17 March 2021

Gender Equality in the EU: the role of civil society and institutions


Crises change the course of social battles. The battle for gender equality could be one of the victims of the pandemic crisis, for which the UN raised the alarm in August 2020. [1] The health crisis and the lack of reforms to protect women's labour rights could wipe out decades of achievements in gender equality. A report published by UN Women [2] in March found that most women in the world are paid on average 16% less than men and that nearly one in five had experienced domestic violence in the previous year. The pandemic has amplified social and economic inequalities. Women in 2020 bore a greater burden of childcare, housework and suffered more layoffs on average than men. 

The actions of the European institutions

The crisis has disrupted the European Commission's programme, which has had to shelve gender equality, one of the main priorities of von der Leyen's mandate. The European strategy is based on the Commission's communication A Union of Equality: Gender Equality Strategy 2020-2025 of 5 March 2020. [3] Gender equality is seen as a key value of the Union as reaffirmed by Article 8 of the Treaty on the Functioning of the European Union:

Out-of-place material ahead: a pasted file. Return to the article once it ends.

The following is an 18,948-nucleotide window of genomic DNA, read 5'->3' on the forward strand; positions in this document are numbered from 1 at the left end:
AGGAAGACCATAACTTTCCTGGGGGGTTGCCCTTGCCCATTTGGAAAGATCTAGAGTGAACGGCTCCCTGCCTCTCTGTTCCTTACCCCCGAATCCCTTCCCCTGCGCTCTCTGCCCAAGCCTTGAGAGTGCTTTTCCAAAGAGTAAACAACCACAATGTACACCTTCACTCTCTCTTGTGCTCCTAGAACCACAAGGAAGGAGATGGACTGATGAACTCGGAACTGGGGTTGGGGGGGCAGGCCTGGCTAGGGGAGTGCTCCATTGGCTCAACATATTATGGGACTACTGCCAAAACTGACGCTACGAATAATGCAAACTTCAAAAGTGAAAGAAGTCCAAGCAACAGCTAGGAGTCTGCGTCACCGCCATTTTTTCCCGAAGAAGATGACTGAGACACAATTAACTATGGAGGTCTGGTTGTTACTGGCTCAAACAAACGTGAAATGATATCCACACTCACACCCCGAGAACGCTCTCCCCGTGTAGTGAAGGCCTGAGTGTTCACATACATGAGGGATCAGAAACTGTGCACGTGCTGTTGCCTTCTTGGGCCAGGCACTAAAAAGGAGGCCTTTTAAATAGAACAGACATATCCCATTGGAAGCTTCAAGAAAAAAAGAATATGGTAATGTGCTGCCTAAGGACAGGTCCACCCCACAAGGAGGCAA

“In all its activities, the Union shall aim to eliminate inequalities, and to promote equality, between men and women.”

The strategy is based on 6 points:

1. Being free from violence and stereotypes, combating gender-based violence and protecting and supporting victims.

2. Thriving in a gender-equal economy, increasing female labour market participation and economic independence of women and men, reducing the gender pay, earnings and pension gaps and thus fighting poverty among women.

3. Leading equally throughout society, promoting equality between women and men in decision-making.

4.  Gender mainstreaming and an intersectional perspective in EU policies.

5.  Funding actions to make progress in gender equality in the EU.

6.  Addressing gender equality and women’s empowerment across the world.